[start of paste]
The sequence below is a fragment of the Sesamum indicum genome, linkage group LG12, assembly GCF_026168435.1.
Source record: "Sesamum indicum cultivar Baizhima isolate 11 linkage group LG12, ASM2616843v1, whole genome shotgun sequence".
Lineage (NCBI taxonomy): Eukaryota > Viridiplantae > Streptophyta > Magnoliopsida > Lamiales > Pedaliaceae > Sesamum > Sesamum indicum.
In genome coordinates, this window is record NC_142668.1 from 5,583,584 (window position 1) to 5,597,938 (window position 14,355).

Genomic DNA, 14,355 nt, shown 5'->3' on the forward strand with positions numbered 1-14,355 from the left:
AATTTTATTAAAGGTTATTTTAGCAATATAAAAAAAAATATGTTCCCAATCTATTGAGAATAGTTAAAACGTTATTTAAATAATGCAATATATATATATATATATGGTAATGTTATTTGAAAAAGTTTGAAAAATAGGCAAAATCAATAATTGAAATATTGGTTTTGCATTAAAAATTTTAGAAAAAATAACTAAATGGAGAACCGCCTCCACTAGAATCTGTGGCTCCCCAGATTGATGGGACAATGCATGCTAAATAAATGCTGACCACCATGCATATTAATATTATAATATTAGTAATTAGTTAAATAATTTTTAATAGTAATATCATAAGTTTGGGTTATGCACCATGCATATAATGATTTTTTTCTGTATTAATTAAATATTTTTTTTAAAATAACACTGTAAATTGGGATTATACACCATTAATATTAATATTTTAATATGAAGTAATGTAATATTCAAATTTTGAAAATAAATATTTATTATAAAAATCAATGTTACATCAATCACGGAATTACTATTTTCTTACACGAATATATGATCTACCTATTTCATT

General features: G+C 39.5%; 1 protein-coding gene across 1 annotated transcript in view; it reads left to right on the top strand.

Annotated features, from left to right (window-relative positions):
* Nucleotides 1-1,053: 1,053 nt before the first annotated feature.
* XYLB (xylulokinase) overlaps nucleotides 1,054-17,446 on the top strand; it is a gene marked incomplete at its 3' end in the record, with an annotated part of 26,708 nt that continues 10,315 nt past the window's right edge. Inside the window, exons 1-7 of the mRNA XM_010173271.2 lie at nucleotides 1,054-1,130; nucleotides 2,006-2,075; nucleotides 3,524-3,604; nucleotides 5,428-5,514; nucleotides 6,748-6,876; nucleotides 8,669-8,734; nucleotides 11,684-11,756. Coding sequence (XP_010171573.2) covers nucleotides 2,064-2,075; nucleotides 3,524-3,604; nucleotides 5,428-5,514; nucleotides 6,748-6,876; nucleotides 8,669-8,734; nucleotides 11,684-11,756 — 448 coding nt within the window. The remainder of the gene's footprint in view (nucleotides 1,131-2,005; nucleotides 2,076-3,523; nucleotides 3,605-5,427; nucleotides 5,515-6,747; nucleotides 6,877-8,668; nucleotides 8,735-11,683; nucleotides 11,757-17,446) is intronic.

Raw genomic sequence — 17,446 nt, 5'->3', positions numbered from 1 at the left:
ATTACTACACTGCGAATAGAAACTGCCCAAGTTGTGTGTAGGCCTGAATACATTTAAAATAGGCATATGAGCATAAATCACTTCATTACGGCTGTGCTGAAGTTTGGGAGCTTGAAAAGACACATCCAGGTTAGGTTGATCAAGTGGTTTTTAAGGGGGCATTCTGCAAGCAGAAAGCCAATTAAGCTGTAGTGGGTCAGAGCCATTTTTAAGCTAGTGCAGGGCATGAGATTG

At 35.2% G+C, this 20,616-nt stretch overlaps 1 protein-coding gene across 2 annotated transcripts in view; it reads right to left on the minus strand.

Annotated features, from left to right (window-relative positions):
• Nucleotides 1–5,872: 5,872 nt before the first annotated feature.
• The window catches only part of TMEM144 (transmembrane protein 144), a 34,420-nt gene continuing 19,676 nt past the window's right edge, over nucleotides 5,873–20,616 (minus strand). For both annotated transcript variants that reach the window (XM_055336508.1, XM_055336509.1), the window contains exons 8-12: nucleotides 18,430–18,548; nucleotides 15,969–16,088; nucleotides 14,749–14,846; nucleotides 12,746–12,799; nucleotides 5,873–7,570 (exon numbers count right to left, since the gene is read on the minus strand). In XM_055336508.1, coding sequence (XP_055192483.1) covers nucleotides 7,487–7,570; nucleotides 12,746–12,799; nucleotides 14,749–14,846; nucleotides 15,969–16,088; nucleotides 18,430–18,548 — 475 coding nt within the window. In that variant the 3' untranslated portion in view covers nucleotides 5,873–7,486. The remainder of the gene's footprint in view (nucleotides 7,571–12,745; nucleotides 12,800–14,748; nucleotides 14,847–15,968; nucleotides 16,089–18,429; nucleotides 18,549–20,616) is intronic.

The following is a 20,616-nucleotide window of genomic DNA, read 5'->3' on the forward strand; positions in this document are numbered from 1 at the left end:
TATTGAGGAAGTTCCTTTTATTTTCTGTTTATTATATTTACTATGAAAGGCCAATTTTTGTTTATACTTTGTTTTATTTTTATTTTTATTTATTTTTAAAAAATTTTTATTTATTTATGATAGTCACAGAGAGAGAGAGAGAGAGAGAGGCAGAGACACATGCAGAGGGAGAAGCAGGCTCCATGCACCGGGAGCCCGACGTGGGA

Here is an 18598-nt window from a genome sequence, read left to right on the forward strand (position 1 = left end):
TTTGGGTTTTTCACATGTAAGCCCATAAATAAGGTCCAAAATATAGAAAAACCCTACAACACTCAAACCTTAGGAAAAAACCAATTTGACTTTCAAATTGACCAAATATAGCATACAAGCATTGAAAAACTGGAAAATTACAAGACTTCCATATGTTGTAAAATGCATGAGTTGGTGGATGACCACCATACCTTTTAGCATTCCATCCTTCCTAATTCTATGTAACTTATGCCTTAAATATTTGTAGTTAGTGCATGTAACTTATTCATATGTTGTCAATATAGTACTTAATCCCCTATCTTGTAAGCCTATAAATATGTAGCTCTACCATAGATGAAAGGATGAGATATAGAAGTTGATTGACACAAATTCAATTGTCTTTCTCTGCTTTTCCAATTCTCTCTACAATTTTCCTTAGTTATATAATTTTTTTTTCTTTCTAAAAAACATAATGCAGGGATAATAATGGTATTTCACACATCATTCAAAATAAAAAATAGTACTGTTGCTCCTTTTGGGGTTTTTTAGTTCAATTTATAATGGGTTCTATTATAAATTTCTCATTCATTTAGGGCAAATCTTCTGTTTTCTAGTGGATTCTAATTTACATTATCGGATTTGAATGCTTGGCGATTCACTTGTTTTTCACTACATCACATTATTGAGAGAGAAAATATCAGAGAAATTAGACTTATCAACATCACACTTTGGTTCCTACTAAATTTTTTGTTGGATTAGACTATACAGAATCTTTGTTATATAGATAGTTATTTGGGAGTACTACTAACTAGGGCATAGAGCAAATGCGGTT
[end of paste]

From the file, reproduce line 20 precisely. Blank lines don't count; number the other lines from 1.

TTTGGGTTTTTCACATGTAAGCCCATAAATAAGGTCCAAAATATAGAAAAACCCTACAACACTCAAACCTTAGGAAAAAACCAATTTGACTTTCAAATTGACCAAATATAGCATACAAGCATTGAAAAACTGGAAAATTACAAGACTTCCATATGTTGTAAAATGCATGAGTTGGTGGATGACCACCATACCTTTTAGCATTCCATCCTTCCTAATTCTATGTAACTTATGCCTTAAATATTTGTAGTTAGTGCATGTAACTTATTCATATGTTGTCAATATAGTACTTAATCCCCTATCTTGTAAGCCTATAAATATGTAGCTCTACCATAGATGAAAGGATGAGATATAGAAGTTGATTGACACAAATTCAATTGTCTTTCTCTGCTTTTCCAATTCTCTCTACAATTTTCCTTAGTTATATAATTTTTTTTTCTTTCTAAAAAACATAATGCAGGGATAATAATGGTATTTCACACATCATTCAAAATAAAAAATAGTACTGTTGCTCCTTTTGGGGTTTTTTAGTTCAATTTATAATGGGTTCTATTATAAATTTCTCATTCATTTAGGGCAAATCTTCTGTTTTCTAGTGGATTCTAATTTACATTATCGGATTTGAATGCTTGGCGATTCACTTGTTTTTCACTACATCACATTATTGAGAGAGAAAATATCAGAGAAATTAGACTTATCAACATCACACTTTGGTTCCTACTAAATTTTTTGTTGGATTAGACTATACAGAATCTTTGTTATATAGATAGTTATTTGGGAGTACTACTAACTAGGGCATAGAGCAAATGCGGTT